Subject: ABC: Timor seeks more health help


Last Update: Thursday, August 4, 2005. 7:37pm (AEST)

Timor seeks more health help

East Timor's first lady, Kirsty Sword Gusmao, has appealed to Australia for more aid funds for the country's maternal and child health programs.

The nation's Health Ministry has found the average woman there gives birth to about eight children, blaming a lack of knowledge of contraception for the trend.

The study predicts the country's population growth will double within two decades to nearly 2 million and place a serious strain on the country's resources.

Ms Sword Gusmao says the need for more funding is urgent.

"Commitment of further aid funds and a specific allocation of funds towards maternal and child health programs would be very useful," she said.

"Obviously in terms of the commitment of civil society organisations, international organisations, non-government organisation's in Australia too, I think a greater focus on maternal and child health initiatives would be imperative."


East Torrens Messenger (Australia)

August 3, 2005 Wednesday


NEW mothers in East Timor are receiving much-needed help from a project spearheaded locally by Maureen O'Flaherty.

Mrs O'Flaherty, president of the Magill Sunrise Rotary Club, is doing her bit to help those in need with help from other local clubs.

After contacting major suppliers for cheap goods, Mrs O'Flaherty developed a "maternity kit" for new mothers.

At a cost of $50 each, the kit contains a maternity bra, briefs, nappies, singlets and rompers.

She is also organising sheets to be hemmed into baby wraps.

A number of kits have already been sent.

And a large container is waiting on approval from the East Timorese government before it can be distributed.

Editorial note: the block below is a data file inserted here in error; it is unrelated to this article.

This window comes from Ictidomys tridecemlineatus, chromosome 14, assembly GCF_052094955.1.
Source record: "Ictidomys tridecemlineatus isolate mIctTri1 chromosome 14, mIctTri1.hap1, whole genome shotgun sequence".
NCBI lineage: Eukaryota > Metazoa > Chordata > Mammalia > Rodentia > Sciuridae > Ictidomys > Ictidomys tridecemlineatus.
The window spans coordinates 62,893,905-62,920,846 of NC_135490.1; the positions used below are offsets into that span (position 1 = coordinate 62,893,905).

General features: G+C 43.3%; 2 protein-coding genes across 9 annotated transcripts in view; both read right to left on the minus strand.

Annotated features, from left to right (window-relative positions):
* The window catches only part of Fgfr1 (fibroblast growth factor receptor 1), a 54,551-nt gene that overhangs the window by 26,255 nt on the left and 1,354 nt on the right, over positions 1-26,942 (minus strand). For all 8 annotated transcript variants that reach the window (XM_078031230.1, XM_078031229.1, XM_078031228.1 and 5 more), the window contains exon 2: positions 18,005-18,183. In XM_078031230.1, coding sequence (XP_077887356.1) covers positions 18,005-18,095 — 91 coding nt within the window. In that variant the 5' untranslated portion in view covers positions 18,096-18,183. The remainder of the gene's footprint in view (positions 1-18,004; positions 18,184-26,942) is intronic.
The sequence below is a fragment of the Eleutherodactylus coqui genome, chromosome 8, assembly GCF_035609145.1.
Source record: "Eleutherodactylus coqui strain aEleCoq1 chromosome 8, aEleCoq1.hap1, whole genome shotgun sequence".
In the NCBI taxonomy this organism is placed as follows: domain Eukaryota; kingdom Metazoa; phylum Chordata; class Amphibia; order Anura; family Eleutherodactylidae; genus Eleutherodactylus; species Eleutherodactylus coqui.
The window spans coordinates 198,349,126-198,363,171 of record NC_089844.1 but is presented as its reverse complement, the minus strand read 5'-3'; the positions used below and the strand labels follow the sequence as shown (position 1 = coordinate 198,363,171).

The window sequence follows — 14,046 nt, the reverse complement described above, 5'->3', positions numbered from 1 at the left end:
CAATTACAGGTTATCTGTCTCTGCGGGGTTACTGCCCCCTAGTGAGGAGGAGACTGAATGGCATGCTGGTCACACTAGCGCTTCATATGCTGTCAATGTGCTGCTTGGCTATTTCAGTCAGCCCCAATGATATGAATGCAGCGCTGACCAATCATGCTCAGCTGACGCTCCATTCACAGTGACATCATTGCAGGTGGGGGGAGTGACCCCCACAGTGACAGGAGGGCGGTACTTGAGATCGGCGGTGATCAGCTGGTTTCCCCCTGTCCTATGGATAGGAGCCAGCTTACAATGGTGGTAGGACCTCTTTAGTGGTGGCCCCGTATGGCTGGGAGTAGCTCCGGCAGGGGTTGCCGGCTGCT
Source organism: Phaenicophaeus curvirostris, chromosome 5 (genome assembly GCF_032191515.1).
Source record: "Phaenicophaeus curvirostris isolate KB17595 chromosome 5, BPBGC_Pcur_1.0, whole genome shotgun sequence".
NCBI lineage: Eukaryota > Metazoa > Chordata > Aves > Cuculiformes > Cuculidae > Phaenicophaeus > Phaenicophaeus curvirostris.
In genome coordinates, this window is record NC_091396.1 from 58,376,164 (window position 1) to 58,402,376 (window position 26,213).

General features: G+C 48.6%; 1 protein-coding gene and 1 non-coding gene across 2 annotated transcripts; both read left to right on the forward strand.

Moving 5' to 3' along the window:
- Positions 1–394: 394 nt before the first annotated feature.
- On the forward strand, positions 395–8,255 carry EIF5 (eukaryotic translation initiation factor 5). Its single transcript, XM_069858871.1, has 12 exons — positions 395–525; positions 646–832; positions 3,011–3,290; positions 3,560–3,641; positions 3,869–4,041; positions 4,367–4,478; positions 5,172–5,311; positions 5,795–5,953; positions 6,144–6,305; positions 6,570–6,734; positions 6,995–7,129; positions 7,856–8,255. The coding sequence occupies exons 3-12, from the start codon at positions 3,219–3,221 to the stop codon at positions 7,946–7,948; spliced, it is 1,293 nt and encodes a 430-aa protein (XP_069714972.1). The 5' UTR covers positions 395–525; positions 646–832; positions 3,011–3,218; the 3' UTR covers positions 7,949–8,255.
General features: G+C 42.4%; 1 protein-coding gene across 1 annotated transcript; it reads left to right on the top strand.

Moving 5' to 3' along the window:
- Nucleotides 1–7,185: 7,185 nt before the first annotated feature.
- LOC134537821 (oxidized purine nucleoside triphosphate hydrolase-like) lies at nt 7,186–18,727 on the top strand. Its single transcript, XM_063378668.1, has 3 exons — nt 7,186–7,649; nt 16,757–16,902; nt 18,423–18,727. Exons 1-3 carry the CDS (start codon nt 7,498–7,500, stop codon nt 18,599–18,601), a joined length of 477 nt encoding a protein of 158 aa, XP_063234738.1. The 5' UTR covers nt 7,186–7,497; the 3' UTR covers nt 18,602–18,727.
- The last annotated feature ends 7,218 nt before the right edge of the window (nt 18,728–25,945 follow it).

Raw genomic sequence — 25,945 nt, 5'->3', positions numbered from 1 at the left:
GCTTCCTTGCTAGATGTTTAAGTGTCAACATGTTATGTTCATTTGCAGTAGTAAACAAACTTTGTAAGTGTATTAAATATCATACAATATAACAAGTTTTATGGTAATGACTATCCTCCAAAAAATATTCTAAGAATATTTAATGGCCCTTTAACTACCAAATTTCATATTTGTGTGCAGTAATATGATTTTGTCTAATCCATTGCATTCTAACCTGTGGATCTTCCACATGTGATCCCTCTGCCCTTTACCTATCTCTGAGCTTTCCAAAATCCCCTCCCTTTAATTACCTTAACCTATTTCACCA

The kits are distributed through the Dili and Bacau hospitals.

Ninety per cent of births in East Timor happen at home, without skilled attendants and without clothing for the baby.

On top of this, East Timorese women face poverty, poor health and education, and physical and sexual abuse.

"We are hoping to increase the awareness of the plight of these women and in some small way to provide help for their immediate situation," she said.

The project is run through the Alola Foundation, which was established in 2001 by East Timor's first lady Kirsty Sword Gusmao.

It is named after a girl kidnapped and raped amid the violence of September 1999, and aims to raise awareness of the problems faced by East Timorese women.

East Timor has one of the highest fertility rates in the world of 7.5 children per family but 12 per cent of children die before they are five.

"For women around the world giving birth to a new baby should be a time of joy and hope," Mrs O'Flaherty said.

Mrs O'Flaherty has appealed to people to help by donating money, sheets, or their time. Details: 8363 6960.


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